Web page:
1. The switch advertises itself via multicast LLDP packets periodically
          2. When the phone boots, it sends a multicast LLDP packet to the switch, telling the switch that it's a phone, etc. Initially the phone's VLAN ID, L2 priority, DSCP values, etc are empty or 0.
          3. The switch then updates its LLDP packet sent to the phone to include specifics related to phones. This includes VLAN ID, L2 priority, DSCP, etc.
          The phone does not appear to echo these settings back (L2 priority, DSCP, etc) until after the DHCP request is made, and after the phone connects to the mitel server.

          I know that the L2 setting, at least, is configured entirely on the switch itself. I'm wondering about the VID and DSCP settings... are these picked up via DHCP or from LLDP?

          Comment


          • #6
            that depends on your broadcast type.

            For example:
            IP 400 Series Phones”
            • LLDP OFF: Director DSCP used for RTP and Signaling
            • LLDP-MED TLV ON with a default of 0: Director DSCP used for RTP and Signaling
            • LLDP-MED TLV ON with a non-zero value: LLDP Value used for RTP. Director DSCP used for Signaling
            All other phone series:
            • LLDP OFF: Director DSCP used for RTP and Signaling
            • LLDP-MED TLV ON with a default of 0: Director DSCP used for RTP and Signaling
            • LLDP-MED TLV ON with a non-zero value: Last setting wins, LLDP first, Director (config file) last
            Lance Paddock
            BTX | Business Telephone eXchange
            1(800) 289-0299

            Comment


            • #7
              Hmm, okay. Lance Do you know which specific value (default of 0 or non-zero) I'm looking for? I have the wireshark LLDP packet, and see a handful of TLV values, but I don't know which one is being referenced.

              As a side note, when I initially setup my phones VLAN I used the command "voice" to specify that the VLAN was for voice. I actually didn't know what that command did. We are using HP switches.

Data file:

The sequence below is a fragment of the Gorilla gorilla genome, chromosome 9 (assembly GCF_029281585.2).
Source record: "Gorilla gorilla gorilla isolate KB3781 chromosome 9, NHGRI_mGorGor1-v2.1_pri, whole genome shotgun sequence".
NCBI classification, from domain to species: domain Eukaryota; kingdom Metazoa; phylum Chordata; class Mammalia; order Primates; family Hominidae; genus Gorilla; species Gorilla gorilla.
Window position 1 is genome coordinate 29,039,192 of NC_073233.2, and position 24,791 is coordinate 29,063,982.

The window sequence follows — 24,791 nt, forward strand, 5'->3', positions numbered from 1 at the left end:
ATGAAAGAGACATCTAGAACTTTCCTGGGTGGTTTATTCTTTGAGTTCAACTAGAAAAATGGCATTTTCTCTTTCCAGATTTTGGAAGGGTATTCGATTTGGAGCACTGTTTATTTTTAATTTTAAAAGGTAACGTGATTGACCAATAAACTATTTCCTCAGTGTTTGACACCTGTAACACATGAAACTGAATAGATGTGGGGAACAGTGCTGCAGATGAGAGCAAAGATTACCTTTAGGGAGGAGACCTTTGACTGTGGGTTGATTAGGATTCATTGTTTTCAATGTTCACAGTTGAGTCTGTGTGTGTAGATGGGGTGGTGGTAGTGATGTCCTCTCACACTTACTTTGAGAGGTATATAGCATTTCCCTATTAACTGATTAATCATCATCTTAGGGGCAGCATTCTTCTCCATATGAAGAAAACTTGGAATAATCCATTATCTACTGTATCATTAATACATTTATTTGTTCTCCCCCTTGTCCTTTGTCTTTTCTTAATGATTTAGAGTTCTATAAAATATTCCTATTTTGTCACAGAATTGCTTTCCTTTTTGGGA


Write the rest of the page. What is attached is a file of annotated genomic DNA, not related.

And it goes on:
With the voice command ON, I see that the switch starts sending a "Network Policy" section of the LLDP packet to the phone, which includes the VLAN, P2 Priority, and DSCP value.

              With the voice command OFF, the switch doesn't include these details in the LLDP packet sent to the phone at all.

              In both ON/OFF cases, the phone eventually picks up all the same values:
              • VLAN ID = 0
              • L2 Priority = 5
              • DSCP = 46
              I assume the VLAN ID is 0 because that's the default...telling the phone to NOT tag any of the traffic. We don't set layer2tagging in DHCP option 156 (so it's disabled). Our phones are connected to UNtagged ports on our switch and have a dedicated network drop (no PCs attached). So that makes sense.

              I have to then therefore assume that the voice command is not actually doing anything useful for us as it appears that it's primarily for LLDP, and that the phone isn't actually getting any of its settings from LLDP (but instead, from DHCP).

              Comment


              • #8
                I think I figured it out.

                The value of 0 (default) or non-zero is referring to the DSCP value. I found that I could manually set a DSCP value for the VLAN... and the phone would pick it up and report it via its LLDP multicast packet.

                However, if I did NOT specify a DSCP value, then I found that the phone reverted to the value in Director.

                So I think that, if you specify any value for DSCP explicitly on the switch, that this will override director (at least for the value reported via LLDP multicast packets).